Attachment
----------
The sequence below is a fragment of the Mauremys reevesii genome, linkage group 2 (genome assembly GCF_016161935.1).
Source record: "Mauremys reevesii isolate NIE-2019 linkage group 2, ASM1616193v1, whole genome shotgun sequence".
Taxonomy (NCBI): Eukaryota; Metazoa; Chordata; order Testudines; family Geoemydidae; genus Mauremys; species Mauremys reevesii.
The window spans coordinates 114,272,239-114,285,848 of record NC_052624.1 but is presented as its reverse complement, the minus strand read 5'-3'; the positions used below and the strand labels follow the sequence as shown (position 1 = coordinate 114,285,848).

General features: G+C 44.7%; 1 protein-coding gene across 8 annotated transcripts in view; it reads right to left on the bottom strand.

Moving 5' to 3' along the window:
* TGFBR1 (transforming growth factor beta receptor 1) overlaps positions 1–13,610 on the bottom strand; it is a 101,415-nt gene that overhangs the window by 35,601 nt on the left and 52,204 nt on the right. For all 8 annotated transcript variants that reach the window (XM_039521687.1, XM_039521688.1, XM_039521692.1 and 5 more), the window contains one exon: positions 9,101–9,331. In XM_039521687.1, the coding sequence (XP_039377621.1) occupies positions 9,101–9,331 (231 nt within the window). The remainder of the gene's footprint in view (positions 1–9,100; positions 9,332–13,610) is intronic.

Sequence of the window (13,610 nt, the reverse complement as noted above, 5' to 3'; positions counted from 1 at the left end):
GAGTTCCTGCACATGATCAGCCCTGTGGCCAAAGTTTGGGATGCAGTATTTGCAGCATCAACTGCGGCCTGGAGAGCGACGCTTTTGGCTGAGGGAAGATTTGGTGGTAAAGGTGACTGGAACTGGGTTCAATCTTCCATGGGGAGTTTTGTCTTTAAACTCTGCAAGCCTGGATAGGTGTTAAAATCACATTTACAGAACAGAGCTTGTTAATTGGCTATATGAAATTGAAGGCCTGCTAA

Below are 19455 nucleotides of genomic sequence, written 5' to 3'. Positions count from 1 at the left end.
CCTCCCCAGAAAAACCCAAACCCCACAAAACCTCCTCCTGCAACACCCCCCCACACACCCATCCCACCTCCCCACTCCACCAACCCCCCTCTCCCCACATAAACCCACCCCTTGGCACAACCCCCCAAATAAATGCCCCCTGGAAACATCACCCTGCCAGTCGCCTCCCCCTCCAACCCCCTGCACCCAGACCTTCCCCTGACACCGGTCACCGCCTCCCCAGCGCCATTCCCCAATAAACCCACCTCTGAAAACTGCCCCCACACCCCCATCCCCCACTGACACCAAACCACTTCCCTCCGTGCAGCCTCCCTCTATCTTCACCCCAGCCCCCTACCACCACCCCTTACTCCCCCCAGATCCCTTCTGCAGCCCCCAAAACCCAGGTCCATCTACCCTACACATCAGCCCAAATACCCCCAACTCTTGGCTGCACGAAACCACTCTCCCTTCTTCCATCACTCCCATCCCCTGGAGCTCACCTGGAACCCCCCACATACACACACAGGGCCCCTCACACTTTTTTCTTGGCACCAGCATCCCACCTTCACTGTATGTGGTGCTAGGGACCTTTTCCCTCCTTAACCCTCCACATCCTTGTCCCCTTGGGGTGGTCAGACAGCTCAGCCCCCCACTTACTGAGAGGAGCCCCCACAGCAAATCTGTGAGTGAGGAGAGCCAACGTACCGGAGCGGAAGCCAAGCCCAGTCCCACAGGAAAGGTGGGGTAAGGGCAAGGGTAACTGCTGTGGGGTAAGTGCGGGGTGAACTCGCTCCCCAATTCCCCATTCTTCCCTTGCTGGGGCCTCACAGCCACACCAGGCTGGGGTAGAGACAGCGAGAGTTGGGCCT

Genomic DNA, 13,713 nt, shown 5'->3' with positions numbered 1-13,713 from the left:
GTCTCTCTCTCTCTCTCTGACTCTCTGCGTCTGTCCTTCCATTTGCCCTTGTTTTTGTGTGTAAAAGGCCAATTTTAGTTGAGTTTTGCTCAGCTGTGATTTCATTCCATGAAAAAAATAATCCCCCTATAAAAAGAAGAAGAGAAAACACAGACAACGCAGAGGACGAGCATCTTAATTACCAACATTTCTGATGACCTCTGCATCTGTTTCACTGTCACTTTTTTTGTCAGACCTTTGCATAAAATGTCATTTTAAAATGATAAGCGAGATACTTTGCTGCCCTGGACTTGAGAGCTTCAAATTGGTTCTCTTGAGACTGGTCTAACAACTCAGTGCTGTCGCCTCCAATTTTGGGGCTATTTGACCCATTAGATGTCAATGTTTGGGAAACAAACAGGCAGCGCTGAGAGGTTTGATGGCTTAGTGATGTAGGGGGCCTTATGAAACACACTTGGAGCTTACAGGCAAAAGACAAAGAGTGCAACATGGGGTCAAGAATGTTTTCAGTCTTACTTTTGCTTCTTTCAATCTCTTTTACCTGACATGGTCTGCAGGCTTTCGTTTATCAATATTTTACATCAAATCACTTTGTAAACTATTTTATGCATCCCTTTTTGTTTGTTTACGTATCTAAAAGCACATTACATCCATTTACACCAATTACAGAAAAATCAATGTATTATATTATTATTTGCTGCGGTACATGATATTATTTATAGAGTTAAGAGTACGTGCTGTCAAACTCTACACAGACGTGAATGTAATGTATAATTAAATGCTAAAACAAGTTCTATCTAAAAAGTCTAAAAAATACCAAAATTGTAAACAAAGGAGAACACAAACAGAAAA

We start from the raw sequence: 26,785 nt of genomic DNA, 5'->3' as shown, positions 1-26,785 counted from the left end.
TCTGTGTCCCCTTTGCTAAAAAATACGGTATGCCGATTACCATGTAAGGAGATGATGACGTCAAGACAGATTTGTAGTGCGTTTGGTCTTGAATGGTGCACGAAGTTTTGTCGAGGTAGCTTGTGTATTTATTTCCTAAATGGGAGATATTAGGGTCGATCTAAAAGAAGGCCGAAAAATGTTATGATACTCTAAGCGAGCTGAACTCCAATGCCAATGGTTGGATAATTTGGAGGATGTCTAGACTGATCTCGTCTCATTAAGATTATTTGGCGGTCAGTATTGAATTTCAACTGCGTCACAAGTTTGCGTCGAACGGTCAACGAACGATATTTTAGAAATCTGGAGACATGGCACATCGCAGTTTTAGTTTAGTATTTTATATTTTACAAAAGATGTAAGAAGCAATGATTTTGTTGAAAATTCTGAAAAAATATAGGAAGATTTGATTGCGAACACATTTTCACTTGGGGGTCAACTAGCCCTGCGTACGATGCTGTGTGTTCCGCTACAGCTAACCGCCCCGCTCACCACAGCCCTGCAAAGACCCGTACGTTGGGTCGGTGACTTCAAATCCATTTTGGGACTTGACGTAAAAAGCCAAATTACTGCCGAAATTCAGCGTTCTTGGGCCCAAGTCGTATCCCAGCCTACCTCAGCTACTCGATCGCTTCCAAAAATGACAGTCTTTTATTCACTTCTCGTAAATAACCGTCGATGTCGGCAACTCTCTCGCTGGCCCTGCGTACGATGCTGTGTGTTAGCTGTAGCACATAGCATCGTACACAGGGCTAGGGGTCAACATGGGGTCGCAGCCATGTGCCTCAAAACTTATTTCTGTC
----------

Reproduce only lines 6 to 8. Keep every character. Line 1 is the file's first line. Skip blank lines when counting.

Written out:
Moving 5' to 3' along the window:
* TGFBR1 (transforming growth factor beta receptor 1) overlaps positions 1–13,610 on the bottom strand; it is a 101,415-nt gene that overhangs the window by 35,601 nt on the left and 52,204 nt on the right. For all 8 annotated transcript variants that reach the window (XM_039521687.1, XM_039521688.1, XM_039521692.1 and 5 more), the window contains one exon: positions 9,101–9,331. In XM_039521687.1, the coding sequence (XP_039377621.1) occupies positions 9,101–9,331 (231 nt within the window). The remainder of the gene's footprint in view (positions 1–9,100; positions 9,332–13,610) is intronic.

Sequence of the window (13,610 nt, the reverse complement as noted above, 5' to 3'; positions counted from 1 at the left end):